Radiology gains respect at Orlando HIMSS show

April 1, 1998

Radiology gains respect at Orlando HIMSS showPACS firms have high profile at conferenceWhat a difference a year makes. This year's meeting of the Healthcare Information and Management Systems Society (HIMSS) found medical imaging and PACS

Radiology gains respect at Orlando HIMSS show

PACS firms have high profile at conference

What a difference a year makes. This year's meeting of the Healthcare Information and Management Systems Society (HIMSS) found medical imaging and PACS vendors showing a higher profile than at last year's conference. While much work remains to be done, healthcare information technology firms are turning their attention to medical images as they strive to develop electronic patient records.

Visitors to the exhibit floor at the Orlando meeting found it virtually impossible to go far before encountering some form of PACS or PACS-related products. Full PACS products, integrated software, telemedicine systems and services, voice-recognition systems, and even consulting services were offered by over 100 of the 650 vendors attending the show.

Unlike last year's HIMSS conference in San Diego, virtually all the major PACS players were in attendance, a sixfold increase from 1997, when only a handful of vendors chose to exhibit radiology images in their booths.

One of the biggest trends in evidence at HIMSS '98 was the integration of radiology images into healthcare information systems, a step toward the Holy Grail of an enterprise-wide integrated image and information management system. For the most part, vendors displayed high-quality images, but few non-PACS vendors seemed to understand the special requirements for incorporating images into their products.

The development of integrated image and information management systems was the burning question on the minds of many HIMSS attendees: Is the trend for real? The answer is nebulous. The trend is very real, but seeing the concept become a reality remains at least a year or two away.

Established PACS players such as Agfa, Siemens, GE, Imation, Philips, EMED, Sterling, and Fuji unveiled few new initiatives or products, knowing they have fairly solid products and relationships. Some of the more successful independent companies took a spin on the dance floor with one or two new partners, but pretty much played it close to home as well. New partnerships included Access Radiology's agreement with Sunquest and Dome Imaging's deals with SpaceLabs and American Management Systems.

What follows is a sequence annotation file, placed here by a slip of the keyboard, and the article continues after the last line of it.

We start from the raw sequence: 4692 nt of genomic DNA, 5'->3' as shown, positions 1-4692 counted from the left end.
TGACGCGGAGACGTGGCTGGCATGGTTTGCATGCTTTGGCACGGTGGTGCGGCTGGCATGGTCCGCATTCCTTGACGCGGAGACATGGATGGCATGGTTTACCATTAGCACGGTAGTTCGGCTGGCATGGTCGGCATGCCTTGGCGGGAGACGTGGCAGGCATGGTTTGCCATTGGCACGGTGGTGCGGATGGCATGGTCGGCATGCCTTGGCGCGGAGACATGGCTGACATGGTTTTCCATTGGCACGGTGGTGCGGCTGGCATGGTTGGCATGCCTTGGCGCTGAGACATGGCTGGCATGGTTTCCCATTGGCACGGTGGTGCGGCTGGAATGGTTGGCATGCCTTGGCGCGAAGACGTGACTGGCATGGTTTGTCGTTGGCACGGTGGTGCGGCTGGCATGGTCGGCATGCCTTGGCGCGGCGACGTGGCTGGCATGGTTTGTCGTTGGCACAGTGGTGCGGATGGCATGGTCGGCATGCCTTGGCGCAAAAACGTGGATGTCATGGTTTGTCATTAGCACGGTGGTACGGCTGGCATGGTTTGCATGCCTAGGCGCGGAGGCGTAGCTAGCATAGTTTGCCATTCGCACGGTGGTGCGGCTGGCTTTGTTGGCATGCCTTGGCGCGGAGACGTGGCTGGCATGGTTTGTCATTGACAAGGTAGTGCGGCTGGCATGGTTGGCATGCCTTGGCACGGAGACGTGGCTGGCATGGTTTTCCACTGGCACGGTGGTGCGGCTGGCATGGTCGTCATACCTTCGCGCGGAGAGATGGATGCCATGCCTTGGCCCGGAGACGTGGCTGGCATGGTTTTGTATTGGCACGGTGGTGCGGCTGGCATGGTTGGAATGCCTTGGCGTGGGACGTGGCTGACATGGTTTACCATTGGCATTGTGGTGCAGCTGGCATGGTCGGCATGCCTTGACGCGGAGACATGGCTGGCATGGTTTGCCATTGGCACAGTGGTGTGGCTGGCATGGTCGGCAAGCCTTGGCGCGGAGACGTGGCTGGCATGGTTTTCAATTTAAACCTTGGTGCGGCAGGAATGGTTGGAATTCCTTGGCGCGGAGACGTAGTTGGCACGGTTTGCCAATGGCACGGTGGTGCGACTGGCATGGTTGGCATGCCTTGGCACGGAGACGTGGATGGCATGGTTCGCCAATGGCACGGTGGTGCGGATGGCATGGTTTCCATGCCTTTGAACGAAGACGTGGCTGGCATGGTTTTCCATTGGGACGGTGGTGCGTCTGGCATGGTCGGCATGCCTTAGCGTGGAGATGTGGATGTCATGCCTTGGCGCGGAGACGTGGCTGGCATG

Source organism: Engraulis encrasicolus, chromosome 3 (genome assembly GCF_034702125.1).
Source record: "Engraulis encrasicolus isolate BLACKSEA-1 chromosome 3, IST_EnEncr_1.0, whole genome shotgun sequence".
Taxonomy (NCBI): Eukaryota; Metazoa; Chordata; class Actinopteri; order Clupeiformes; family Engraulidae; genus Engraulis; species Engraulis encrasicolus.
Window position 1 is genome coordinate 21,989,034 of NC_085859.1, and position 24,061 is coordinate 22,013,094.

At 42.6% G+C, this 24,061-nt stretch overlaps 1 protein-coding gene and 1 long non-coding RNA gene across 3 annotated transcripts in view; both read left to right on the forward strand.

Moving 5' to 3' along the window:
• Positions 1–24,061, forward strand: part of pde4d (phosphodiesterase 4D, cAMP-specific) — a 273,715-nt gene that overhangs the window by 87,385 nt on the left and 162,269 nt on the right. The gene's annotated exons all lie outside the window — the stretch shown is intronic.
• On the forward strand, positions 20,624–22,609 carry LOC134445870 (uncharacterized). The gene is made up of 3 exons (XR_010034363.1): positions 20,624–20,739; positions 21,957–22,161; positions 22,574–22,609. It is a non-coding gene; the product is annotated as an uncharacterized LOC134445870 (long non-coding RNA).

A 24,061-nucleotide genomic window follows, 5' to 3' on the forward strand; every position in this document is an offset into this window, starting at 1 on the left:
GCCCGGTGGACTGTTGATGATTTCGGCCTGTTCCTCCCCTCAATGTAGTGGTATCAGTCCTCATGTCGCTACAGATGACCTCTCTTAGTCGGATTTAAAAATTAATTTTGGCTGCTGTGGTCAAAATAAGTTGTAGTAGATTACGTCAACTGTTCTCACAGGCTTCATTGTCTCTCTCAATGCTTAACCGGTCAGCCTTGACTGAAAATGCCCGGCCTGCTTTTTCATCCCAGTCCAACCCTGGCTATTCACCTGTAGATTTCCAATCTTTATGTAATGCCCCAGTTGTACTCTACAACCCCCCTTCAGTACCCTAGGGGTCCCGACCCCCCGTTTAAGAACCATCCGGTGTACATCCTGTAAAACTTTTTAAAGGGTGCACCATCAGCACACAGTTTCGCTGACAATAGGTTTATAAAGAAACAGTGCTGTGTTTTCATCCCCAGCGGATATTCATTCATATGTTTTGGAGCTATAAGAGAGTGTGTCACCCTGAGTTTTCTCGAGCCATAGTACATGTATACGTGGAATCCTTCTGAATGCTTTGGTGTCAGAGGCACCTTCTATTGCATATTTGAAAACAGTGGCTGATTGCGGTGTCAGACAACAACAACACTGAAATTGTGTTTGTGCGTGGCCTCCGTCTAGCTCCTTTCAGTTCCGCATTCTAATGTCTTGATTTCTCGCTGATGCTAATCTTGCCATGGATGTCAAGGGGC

Developers of electronic patient records were active in soliciting new relationships, as were systems integration companies. Imnet's MedVision software was shown not only in the company's booth but in the exhibits of Eclipsys, HBO, Cerner, Compucare, Healthview, Phamis, and IDX. Most vendors implied that their OEM arrangement with Imnet covered only document imaging, but radiology images were also shown in several cases.

There were many newcomers, and a few old-timers, who showed interesting PACS products. Brit Systems had a solid showing, as did newcomer Meta Solutions. Web browsers caught the attention of many HIMSS attendees, with offerings from MedWeb, Autocytgroup, WebLink, and several others.

Consulting and systems integration services abounded at the show, garnishing over 25 entries this year alone. The dozen or so systems integrators involved directly or indirectly with PACS seemed to dramatically oversimplify tasks involved in integrating radiology images into electronic patient records. This was not unexpected, however, considering that few, if any, have gone beyond the theoretical boundaries of integrating PACS with other clinical systems.

The trend toward PACS consulting was even hotter, embraced by many of the major PACS vendors and the Big Six accounting firms as well. Siemens made a heavy push for its PACS process engineering services, while Philips, GE, Imation, and others decided to enter the fray.

What was the hottest PACS-related product of the show? Believe it or not, a product not directly related to PACS at all. We voted for ProModel's MedModel product, a $16,000 software package that allows users to perform detailed time-motion studies and output the results in a graphical, full-motion display. Between 70% and 80% of cost-justification models for PACS deal with the work-flow changes and the impact of PACS on hospital operations. No other product, including the latest and greatest in system hardware and software, demonstrated the full potential of PACS better than MedModel.

HIMSS '98 was a learning experience for everyone. It has become a must-attend show, not just for information systems managers, but for vendors of IS and PACS technology as well. If there was one thought that was prevalent regarding PACS at HIMSS, it was that radiology has finally gained respectability. Now all that's needed is to develop that respect to profitability.

-By Michael J. Cannavo and Cynthia E. Keen